The other junior boys scampered out, each grateful they were not Daniel at the moment.

Daniel stood still, wondering what the senior boy had heard. The senior’s big hand dropped on his shoulders.

He looked up.

“Where’s your bed?”

He pointed to his bed on the top bunk. Kelachi picked it up, rolled it up and put it under his armpit.

“Where’s your bucket and keg?”

Daniel shook his head. “They are missing, Senior.”

Kelachi smiled and ruffled his head gently.

“Let’s go. I’ll send some boys to bring your locker later.”

Daniel followed slowly, not really understanding what was happening.

Kelachi got to his dorm and dropped the foam on an empty down bunk, placed close to a single bunk. Only the seniors were allowed to use single bunks. Kelachi motioned for him to sit down on the single bed.

He sat down slowly.

“Soty asked me to take care of you. So now, you’re my school son.”

Sweet Poison

The exam pressure was getting too much. Her eyes were tired of reading, her body needed to be in another position except sitting, she needed fresh air. So she decided to take a stroll through the Love Garden that evening. As she got to the road, she saw Alex, her jovial funny course mate. He was the type of guy who made everyone laugh. He was standing in front of his room, wearing his usual t-shirt and shorts with a blue rubber slippers.

She shouted his name and went to meet him.

Wondering why he was just standing outside alone, she asked “why are you outside na? You no go go read?”

He looked at her like she had asked him a silly question.

After giving her the bad eye, he held her arms and started moving to the road “Oya come dey go your house, come dey go…..who tell you say I never read?”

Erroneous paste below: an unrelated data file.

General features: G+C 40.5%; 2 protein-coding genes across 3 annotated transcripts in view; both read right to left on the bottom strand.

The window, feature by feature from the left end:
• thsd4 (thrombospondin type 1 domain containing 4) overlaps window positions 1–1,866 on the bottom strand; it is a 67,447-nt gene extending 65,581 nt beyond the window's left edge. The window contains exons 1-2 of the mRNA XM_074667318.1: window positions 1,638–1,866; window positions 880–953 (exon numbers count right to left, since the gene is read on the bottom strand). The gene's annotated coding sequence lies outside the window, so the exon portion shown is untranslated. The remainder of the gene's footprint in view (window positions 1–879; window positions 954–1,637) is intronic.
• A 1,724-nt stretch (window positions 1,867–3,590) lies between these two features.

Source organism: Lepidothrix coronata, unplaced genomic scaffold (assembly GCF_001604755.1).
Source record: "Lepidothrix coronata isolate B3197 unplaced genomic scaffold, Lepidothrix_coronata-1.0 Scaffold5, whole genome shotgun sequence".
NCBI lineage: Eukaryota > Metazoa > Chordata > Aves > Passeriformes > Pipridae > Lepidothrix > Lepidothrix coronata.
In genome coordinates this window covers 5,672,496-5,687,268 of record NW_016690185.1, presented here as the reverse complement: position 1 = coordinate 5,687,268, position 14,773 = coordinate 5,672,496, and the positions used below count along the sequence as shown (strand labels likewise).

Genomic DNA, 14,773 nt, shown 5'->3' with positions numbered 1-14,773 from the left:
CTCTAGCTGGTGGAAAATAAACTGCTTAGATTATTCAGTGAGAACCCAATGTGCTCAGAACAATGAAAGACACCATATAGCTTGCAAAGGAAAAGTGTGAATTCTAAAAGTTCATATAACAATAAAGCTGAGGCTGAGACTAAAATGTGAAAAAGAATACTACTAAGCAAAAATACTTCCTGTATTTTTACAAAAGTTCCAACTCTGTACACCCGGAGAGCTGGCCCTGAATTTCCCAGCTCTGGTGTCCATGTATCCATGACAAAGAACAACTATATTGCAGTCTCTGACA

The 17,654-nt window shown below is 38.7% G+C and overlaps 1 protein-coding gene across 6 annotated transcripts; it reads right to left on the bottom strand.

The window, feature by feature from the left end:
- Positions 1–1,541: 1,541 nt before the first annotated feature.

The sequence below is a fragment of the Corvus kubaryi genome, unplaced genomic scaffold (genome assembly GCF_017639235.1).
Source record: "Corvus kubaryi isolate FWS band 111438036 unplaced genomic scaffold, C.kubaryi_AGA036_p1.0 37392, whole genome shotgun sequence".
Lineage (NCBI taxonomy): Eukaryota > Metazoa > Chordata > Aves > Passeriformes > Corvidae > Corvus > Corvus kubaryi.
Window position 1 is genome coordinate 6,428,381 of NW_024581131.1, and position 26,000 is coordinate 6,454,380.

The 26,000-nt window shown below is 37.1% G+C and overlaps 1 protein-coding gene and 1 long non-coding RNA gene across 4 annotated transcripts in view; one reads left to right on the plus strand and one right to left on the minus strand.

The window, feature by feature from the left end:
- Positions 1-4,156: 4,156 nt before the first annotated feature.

She laughed…he looked like he was going to strangle her for laughing at him….which made her laugh harder.

“All these girls, una be distraction….I wan do night vigil this night abeg..i no need any girl to dey around me. In fact, I dey fast.” he continued.

She laughed so hard at this till passers-by looked at her like she was going crazy. Those who knew Alex simply grinned and walked past. It wasn’t like Alex does not read or go to church. He was just too playful that even when he tried to be serious, it didn’t work.

“Ok na.” She replied him. “Let me go and collect material from somebody in front”.


She felt lighter as she left, grinning broadly as she walked.

She had collected the material, photocopied it and was on her way back to her room when she spotted a familiar red shirt. She took a few steps back and saw Alex in a bucateer, a plate heaped with beans in front of him. She had never noticed the bucca before. A big pot of beans was cooking on firewood right outside the door beside the entrance, guarded by a fat woman with christian morther arms, sweating profusely as she turned the pot. She went inside. It was like she had entered a male gym with all the sweating and grunting except they were all eating huge plates of beans instead of lifting weights. They all looked up at her as she walked in like she had grown horns. She started to wonder if there was an unspoken rule forbidding girls from entering the bucca. It seemed the bucca specialised in beans, all the plates in front of everyone was heaped with beans.


She sat down accross Alex and he looked at her in surprise. “Didi, you mean say you dey enter this kind place? To come eat beans..” he laughed.

“Na here your fasting and night vigil end abi?”

Didi retorted as she collected a spoon and tasted his beans. It was delicious. She took another, then another. He picked up his, and soon it became a competition.

He paid the attendant who served pure water.

They tore it open with their teeth and drank, the cool water brought relief to the burning sensation in her chest.


As they went outside and started back, she heard a small sound. She frowned in concentration as she tried to place it. It came again. She turned to Alex. He looked uneasy.